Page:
Updated at 5:35 p.m. ET
President Trump on Wednesday sharply reversed his 2016 campaign stance on NATO. "I said it was obsolete; it's no longer obsolete," Trump declared, after a meeting at the White House with the alliance's secretary general, Jens Stoltenberg.
Trump had criticized NATO members for failing to spend enough on their defense, and for what he wrongly said was the North Atlantic alliance's failure to join the fight against terrorism. "I complained about that a long time ago," Trump said, "and they made a change, and now they do fight terrorism."
In a joint news conference, Stoltenberg said that NATO members increased their individual defense spending by 3.8 percent, or $10 billion, last year. He also reminded Trump that after the attacks on Sept. 11, NATO for the first time invoked Article 5, the collective defense clause, that says an attack on one member is a attack on all, and came to the aid of the U.S.
Stoltenberg said NATO troops have been fighting "shoulder to shoulder" with U.S. troops in Afghanistan for many years, and that "more than 1,000 have paid the ultimate price." He said that in NATO, "America has the best friends and the best allies in the world."
Trump said he had a phone conversation on Tuesday night with Chinese President Xi Jinping, who he said "wants to do the right thing" and help the U.S. deal with North Korea. Trump said the two discussed trade, and that Trump told him, "The way you're going to make a good trade deal is to help us with North Korea." If China does not help, Trump said, the U.S. will "go it alone," which he said "means going it with lots of other nations."
He also said he has "absolutely no doubt we did the right thing" in attacking Syria with cruise missiles after the Syrian chemical attack last week. Trump called Syrian President Bashar Assad "a butcher." In response to a question, he said, "It's certainly possible" that Syria carried out the attack without its ally Russia's knowledge, but added, "I think it's probably unlikely."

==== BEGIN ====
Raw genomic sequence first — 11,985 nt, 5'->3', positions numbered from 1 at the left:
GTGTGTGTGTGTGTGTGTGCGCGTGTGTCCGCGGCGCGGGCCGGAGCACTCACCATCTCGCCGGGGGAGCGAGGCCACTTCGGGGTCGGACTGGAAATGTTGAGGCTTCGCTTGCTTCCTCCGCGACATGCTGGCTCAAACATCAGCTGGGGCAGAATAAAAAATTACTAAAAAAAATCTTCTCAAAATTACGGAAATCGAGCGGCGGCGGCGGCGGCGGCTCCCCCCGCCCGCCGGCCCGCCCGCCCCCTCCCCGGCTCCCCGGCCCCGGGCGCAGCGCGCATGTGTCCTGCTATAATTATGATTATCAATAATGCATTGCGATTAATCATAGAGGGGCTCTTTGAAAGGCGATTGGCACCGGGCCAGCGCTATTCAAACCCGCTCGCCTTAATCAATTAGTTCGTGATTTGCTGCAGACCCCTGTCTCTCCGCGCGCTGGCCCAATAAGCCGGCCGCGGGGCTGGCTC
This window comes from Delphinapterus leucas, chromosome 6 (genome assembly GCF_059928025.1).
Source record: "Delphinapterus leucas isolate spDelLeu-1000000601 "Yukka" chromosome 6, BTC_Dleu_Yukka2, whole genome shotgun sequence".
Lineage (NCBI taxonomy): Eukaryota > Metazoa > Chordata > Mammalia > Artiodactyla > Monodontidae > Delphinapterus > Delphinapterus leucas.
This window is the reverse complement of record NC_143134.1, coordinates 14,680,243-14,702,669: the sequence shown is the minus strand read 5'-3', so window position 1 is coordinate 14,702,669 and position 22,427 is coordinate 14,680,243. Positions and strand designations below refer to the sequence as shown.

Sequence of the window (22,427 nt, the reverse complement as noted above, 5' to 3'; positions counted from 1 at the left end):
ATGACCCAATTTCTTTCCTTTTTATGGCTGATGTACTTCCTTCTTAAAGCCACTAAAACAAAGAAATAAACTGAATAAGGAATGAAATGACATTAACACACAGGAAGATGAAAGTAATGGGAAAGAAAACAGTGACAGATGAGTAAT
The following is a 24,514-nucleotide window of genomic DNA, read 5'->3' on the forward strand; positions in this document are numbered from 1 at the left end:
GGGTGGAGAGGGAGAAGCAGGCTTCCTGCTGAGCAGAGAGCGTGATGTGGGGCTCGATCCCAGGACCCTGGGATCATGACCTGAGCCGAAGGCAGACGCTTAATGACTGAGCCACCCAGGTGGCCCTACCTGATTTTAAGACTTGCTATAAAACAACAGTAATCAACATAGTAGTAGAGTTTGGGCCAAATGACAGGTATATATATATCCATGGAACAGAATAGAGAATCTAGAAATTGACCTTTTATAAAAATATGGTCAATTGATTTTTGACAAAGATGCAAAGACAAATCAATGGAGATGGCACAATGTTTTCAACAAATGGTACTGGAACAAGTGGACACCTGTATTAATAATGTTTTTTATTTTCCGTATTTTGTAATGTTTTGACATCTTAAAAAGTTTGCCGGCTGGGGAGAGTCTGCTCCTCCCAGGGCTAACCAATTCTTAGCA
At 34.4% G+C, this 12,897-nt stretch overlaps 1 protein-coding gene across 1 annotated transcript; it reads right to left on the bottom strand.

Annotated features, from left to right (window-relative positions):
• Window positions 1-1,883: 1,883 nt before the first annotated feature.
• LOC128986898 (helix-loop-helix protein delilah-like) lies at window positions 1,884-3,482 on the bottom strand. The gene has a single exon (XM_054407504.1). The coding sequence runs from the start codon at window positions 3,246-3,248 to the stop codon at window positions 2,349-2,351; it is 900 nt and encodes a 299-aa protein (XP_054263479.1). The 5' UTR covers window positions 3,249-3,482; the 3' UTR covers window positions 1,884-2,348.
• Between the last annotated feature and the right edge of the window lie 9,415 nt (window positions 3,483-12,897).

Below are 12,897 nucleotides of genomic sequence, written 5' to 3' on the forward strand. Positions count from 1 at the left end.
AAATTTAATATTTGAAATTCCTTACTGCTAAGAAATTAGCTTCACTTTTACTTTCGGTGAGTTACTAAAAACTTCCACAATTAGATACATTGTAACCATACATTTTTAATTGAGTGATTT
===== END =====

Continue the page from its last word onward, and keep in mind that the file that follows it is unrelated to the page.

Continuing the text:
Trump repeated his belief that the world "is a mess," but said by the time he finishes in office, "It's going to be a lot better place to live." But for now, he said, "It's nasty."
Secretary of State Rex Tillerson raised the issue of defense spending late last month at a NATO meeting in Brussels.
"As President Trump has made clear," Tillerson said, "it is no longer sustainable for the U.S. to maintain a disproportionate share of NATO's defense expenditures."
Each NATO country has pledged to spend 2 percent of its gross domestic product on its own defense by 2024. Only a handful of alliance members meet that target now. U.S. defense spending accounts for somewhat over 3 percent of its GDP. Germany spends only about 1.2 percent of its GDP on its defense.
After a meeting with German Chancellor Angela Merkel in March, Trump complained that "Germany owes vast sums of money to NATO & the United States must be paid more for the powerful, and very expensive, defense it provides to Germany!"
NATO's secretary general says defense spending is only part of the picture, though.
"We need many different tools to stabilize our neighborhood," Stoltenberg said last month. "It's not either development or security. It's development and security."
Trump's proposed budget for the coming fiscal year would boost U.S. military spending by 10 percent, while making deep cuts in development and foreign aid.
Likewise, Trump wants to cut by half the number of refugees the U.S. takes in. He's criticized Merkel for Germany's welcoming attitude toward refugees.
For all his questions about NATO, Trump looks forward to adding a new member to the alliance. The tiny Balkan nation of Montenegro has been approved to join NATO and is expected to take part in an alliance meeting next month.
White House officials note that Montenegro already spends relatively more on its own defense than most other NATO countries — 1.7 percent of its GDP.
Russia is strongly opposed to any Western tilt by Montenegro and its Balkan neighbors. White House officials say they're concerned by possible Russian meddling in Montenegro's election last October.
Trump had previously pushed for improved ties with Russian President Vladimir Putin, but Trump has been cooler towards Moscow since last week's chemical weapons attack carried out by Russia's longtime ally, Syria.
"Putin is backing a person that's truly an evil person," the president said this week in an interview with the Fox Business Network. "I think it's very bad for Russia. I think it's very bad for mankind."
Aides say Russia's conduct has only "reinforced" Trump's commitment to working with NATO.